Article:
The longitudinal association of actigraphy-estimated sleep with grief in middle-aged and elderly persons

Maud de Feijter, Mary Frances O'Connor, Brian J. Arizmendi, M. Arfan Ikram, Annemarie I. Luik

Research output: Contribution to journalArticlepeer-review

Abstract

Most people experience grief after a loss, about 10% develop complicated grief, often accompanied by sleep complaints. Yet, the role of objectively estimated poor sleep remains unclear. Therefore, we assessed the cross-sectional and longitudinal association of actigraphy-estimated sleep with grief. We included 1,776 participants (mean age: 61.8 ± 8.9 years, 55% women) of a prospective population-based cohort. Of 1,471 participants (83%) repeated measures of grief were available (median follow-up 6 years, inter quartile range 5.6–6.3). At baseline, sleep was objectively estimated using actigraphy (mean duration 6.0 ± 0.8days). At baseline and follow-up, participants were asked about significant losses and completed the Dutch Inventory of Complicated Grief (17 items, cut-off ≥22). At baseline 1,521 (86%) participants experienced no grief, 44 (2%) acute grief (<6 months, any grief score), 158 (9%) non-complicated grief (≥6 months, grief score<22), and 53 (3%) complicated grief (≥6 months, grief score≥22). In those indicating any grief (n = 255), low sleep efficiency (B = −0.16, 95%CI = −0.30;-0.02), long sleep onset latency (B = 0.07, 95%CI = 0.01; 0.14), and long wake after sleep onset (B = 0.06, 95%CI = 0.01; 0.10) were cross-sectionally associated with more grief symptoms. Over time, those with a short total sleep time (OR = 0.59, 95%CI = 0.39; 0.91), low sleep efficiency (OR = 0.95, 95%CI = 0.91; 0.99), long sleep onset latency (OR = 1.02, 95%CI = 1.00; 1.04), and long wake after sleep onset (OR = 1.02, 95%CI = 1.00; 1.03) at baseline more often experienced complicated grief than non-complicated grief at follow-up. This study suggests that objectively estimated poor sleep is associated with grief over time. Poor sleep might not only accompany grief, but also be a risk factor for developing complicated grief after a loss.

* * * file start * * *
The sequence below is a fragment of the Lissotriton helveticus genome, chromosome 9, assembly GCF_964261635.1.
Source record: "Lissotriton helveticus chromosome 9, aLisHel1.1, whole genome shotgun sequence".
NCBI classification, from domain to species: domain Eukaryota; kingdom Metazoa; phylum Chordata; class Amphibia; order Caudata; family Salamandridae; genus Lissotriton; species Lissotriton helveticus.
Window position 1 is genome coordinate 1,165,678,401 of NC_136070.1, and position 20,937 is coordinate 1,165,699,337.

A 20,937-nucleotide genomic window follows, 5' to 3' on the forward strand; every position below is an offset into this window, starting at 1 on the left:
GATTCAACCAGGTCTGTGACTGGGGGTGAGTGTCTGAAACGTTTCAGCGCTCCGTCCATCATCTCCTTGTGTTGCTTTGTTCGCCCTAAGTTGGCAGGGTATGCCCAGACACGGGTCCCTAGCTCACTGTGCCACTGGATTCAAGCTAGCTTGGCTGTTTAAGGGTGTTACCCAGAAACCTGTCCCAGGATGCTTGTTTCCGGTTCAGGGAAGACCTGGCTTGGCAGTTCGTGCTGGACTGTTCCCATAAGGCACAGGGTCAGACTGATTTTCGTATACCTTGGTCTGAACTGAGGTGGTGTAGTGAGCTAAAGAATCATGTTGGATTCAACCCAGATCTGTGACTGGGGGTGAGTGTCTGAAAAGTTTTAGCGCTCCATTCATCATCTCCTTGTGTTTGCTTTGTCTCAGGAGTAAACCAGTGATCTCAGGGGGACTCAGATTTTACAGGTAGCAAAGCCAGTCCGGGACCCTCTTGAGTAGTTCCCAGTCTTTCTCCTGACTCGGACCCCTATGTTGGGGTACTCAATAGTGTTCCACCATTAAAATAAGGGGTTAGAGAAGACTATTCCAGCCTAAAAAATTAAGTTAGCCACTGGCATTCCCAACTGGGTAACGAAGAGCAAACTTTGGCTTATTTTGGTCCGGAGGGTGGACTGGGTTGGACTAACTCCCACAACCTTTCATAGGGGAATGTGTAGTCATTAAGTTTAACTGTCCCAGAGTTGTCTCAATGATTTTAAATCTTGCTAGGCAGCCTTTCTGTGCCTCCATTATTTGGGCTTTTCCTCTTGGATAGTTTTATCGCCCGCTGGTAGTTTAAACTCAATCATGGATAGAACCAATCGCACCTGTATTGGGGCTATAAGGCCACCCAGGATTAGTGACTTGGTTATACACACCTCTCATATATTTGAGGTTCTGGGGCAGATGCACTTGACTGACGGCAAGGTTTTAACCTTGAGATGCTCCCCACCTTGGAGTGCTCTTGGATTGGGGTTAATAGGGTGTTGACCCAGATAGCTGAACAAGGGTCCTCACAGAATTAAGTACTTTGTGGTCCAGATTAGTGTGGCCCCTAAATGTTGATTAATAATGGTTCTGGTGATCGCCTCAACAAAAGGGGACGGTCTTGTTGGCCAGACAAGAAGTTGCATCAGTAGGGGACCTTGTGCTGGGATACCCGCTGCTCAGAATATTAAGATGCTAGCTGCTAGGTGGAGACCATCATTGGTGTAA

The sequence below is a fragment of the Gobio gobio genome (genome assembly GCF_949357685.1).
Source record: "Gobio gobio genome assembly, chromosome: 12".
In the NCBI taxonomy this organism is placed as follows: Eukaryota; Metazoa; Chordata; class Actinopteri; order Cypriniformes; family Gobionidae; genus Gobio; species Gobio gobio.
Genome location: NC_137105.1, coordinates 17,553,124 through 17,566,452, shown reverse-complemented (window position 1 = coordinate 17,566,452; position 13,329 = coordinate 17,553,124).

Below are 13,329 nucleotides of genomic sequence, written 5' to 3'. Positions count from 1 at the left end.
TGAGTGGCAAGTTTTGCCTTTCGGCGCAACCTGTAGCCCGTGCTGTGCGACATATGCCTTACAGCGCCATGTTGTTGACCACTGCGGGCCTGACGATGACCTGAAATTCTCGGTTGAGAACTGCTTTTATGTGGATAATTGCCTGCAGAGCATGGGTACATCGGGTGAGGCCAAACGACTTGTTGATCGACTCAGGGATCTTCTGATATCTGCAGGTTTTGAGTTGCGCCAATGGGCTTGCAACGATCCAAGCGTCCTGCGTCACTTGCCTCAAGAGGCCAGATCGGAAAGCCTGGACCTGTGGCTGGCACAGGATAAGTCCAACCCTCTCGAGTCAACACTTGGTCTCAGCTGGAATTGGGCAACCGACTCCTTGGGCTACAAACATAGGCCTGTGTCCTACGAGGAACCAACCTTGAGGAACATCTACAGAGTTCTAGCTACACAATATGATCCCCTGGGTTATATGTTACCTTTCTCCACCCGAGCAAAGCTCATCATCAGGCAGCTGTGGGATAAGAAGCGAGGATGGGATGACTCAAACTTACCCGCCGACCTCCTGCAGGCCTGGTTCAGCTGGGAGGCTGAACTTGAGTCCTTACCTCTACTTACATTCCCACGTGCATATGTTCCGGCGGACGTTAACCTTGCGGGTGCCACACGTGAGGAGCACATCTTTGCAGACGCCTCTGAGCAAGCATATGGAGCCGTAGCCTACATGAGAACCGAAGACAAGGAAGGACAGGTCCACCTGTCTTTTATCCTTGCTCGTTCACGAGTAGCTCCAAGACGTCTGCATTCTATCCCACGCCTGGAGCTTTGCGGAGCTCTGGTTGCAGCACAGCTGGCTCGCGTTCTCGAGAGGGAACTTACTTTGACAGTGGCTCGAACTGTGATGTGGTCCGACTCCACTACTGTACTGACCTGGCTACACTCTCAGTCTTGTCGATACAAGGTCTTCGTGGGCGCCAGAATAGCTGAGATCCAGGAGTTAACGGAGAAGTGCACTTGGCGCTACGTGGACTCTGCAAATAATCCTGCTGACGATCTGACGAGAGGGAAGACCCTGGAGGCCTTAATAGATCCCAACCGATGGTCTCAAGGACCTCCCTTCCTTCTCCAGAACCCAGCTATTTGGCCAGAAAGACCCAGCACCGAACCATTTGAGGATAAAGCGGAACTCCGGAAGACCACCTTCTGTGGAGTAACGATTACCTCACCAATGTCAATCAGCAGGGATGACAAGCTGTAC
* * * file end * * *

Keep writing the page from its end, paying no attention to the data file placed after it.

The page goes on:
Original languageEnglish (US)
Pages (from-to)66-72
Number of pages7
JournalJournal of Psychiatric Research
Volume137
DOIs
StatePublished - May 2021

Keywords

  • Actigraphy-estimated sleep
  • Complicated grief
  • Longitudinal
  • Middle-aged and elderly persons
  • Population-based

ASJC Scopus subject areas

  • Psychiatry and Mental health
  • Biological Psychiatry

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